The last major barn type based on overall design is the Central Aisle Barn, sometimes called the “transverse crib” or “transverse frame” barn. Identified by architectural historians Caneta Hankins and Michael Gavin as “Tennessee’s greatest contribution to the built agricultural environment of the South,” the Central Aisle Barn can be found in great numbers across the state and Southeast United States The barn owes its success to a simple design and flexible spatial arrangement. Key characteristics of the Central Aisle Barn include a large central runway with multiple stalls on each side and a loft located above. Farmers could use the spaces for feeding livestock, storing grain, or sheltering tractors and farm equipment.[7]

Finally, barns are also identified by their roof type. Besides the ubiquitous gable roof, barn enthusiasts have identified three major roof types: the Gambrel roof, Gothic roof, and Monitor roof. The Gambrel roof originated in Europe and arrived in America with various ethnic groups. Its name refers to the bent part of a horse leg, which the roof resembles. To form the roof, a full-length timber was replaced by two shorter rafters cut at a different pitch and joined together to form a new angle. This roof type was attractive to many farmers because it increased the total usable space in the barn loft. Gambrel roofs were incredibly popular during the twentieth century and became the default choice for many farmers building new Central Aisle Barns.[8]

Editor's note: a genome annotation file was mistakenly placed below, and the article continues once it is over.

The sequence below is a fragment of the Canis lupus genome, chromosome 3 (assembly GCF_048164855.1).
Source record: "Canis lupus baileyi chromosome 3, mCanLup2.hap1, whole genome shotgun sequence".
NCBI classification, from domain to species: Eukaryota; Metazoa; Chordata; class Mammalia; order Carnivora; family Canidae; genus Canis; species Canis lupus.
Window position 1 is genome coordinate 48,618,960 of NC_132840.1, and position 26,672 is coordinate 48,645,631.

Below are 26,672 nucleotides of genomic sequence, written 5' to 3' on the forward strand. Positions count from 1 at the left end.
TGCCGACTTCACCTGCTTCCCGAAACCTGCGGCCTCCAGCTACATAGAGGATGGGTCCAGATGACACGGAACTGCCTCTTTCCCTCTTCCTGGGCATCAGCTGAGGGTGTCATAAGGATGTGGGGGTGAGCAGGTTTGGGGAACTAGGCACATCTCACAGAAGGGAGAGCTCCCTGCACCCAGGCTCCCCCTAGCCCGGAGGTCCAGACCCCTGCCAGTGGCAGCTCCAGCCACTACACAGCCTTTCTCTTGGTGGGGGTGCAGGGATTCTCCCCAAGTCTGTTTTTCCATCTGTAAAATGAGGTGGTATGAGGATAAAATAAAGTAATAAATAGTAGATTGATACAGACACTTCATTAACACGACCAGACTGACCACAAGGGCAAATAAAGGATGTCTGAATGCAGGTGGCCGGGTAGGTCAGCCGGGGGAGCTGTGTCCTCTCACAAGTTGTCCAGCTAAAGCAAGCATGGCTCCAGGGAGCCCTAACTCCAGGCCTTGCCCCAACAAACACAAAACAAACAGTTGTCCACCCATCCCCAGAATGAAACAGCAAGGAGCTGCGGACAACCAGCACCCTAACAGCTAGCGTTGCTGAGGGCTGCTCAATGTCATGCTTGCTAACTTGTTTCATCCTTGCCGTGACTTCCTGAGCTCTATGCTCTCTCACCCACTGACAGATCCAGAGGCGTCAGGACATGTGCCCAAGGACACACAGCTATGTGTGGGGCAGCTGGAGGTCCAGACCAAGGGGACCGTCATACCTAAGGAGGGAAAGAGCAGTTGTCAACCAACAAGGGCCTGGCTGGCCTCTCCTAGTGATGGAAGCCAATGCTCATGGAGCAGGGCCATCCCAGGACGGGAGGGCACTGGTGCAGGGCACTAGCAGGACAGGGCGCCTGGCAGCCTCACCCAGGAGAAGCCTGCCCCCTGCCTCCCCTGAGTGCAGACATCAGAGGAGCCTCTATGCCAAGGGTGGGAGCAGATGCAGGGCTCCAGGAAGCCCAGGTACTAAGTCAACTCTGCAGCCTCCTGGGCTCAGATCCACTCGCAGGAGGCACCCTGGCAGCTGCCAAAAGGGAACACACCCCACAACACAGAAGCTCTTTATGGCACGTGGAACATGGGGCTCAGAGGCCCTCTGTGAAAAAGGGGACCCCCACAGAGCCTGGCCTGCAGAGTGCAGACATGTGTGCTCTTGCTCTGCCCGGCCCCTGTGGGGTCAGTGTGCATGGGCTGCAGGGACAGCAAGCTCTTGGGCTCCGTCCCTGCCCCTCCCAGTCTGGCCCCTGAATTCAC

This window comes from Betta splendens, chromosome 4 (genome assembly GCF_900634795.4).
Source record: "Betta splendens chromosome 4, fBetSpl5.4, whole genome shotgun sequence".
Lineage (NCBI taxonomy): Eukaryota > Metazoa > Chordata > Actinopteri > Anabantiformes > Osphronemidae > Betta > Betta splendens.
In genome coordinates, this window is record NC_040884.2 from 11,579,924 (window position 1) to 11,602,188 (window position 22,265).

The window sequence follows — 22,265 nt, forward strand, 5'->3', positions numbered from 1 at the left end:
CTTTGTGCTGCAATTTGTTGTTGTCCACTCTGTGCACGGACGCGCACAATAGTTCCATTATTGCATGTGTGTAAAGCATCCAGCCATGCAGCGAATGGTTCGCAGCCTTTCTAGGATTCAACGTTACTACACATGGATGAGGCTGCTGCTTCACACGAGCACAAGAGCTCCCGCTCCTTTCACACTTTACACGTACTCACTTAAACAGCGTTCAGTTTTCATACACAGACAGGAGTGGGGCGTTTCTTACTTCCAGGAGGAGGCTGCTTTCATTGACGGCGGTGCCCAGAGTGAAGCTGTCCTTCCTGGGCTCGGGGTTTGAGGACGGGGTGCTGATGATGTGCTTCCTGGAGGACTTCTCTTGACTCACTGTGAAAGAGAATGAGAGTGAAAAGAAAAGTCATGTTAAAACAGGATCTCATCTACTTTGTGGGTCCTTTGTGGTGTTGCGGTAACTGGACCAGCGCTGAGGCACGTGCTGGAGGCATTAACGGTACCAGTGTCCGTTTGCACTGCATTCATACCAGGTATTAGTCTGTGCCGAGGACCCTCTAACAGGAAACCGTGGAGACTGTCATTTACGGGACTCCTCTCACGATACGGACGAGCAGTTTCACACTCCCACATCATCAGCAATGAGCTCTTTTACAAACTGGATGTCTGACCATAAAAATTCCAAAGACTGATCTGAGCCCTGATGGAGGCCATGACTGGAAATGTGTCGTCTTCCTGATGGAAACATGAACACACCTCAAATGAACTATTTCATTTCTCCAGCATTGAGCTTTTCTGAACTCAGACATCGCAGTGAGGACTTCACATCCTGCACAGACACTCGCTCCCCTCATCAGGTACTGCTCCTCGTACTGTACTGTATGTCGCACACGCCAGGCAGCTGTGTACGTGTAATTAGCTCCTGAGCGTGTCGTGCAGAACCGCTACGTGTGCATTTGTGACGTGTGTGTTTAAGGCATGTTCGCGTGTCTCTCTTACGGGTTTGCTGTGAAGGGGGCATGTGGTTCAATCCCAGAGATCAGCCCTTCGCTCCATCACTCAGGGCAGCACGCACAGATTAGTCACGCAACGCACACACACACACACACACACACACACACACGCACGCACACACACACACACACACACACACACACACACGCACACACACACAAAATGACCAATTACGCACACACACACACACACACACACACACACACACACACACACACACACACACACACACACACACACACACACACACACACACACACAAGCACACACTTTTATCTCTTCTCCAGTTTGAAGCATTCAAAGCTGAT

The Gothic roof barn type was much less common than the Gambrel roof, though it was no less striking. It is believed that Gothic roof barns got their start in Michigan, where the first of their kind began emerging around 1885. Accomplishing the signature curve of a Gothic arch was an involved process. Carpenters would lay out the rafter patten on the floor of an unfinished barn, and then nail wood blocks on each side of the pattern to create a jig. Wood planks where then bolted together, soaked in water, and bent into the jigs until the wood permanently warped to achieve the signature Gothic arch. Companies like Sears and Roebuck sold Gothic arch trusses to make obtaining the signature roof style easier. Though elegant, the Gothic roof was more than just decoration. Its arch was the optimal design to maximize loft space in a barn.[9]

Finally, sitting somewhere between a gable and Gambrel roof was the Monitor roof, also known as a “clerestory” roof. It allowed for more loft space than the gable roof, though it was not as efficient as the Gambrel or Gothic roof type. However, the raised section of the Monitor roof provided opportunities for window openings, creating more light and better ventilation for those inside. This bonus made the barn a popular choice for housing livestock.[10]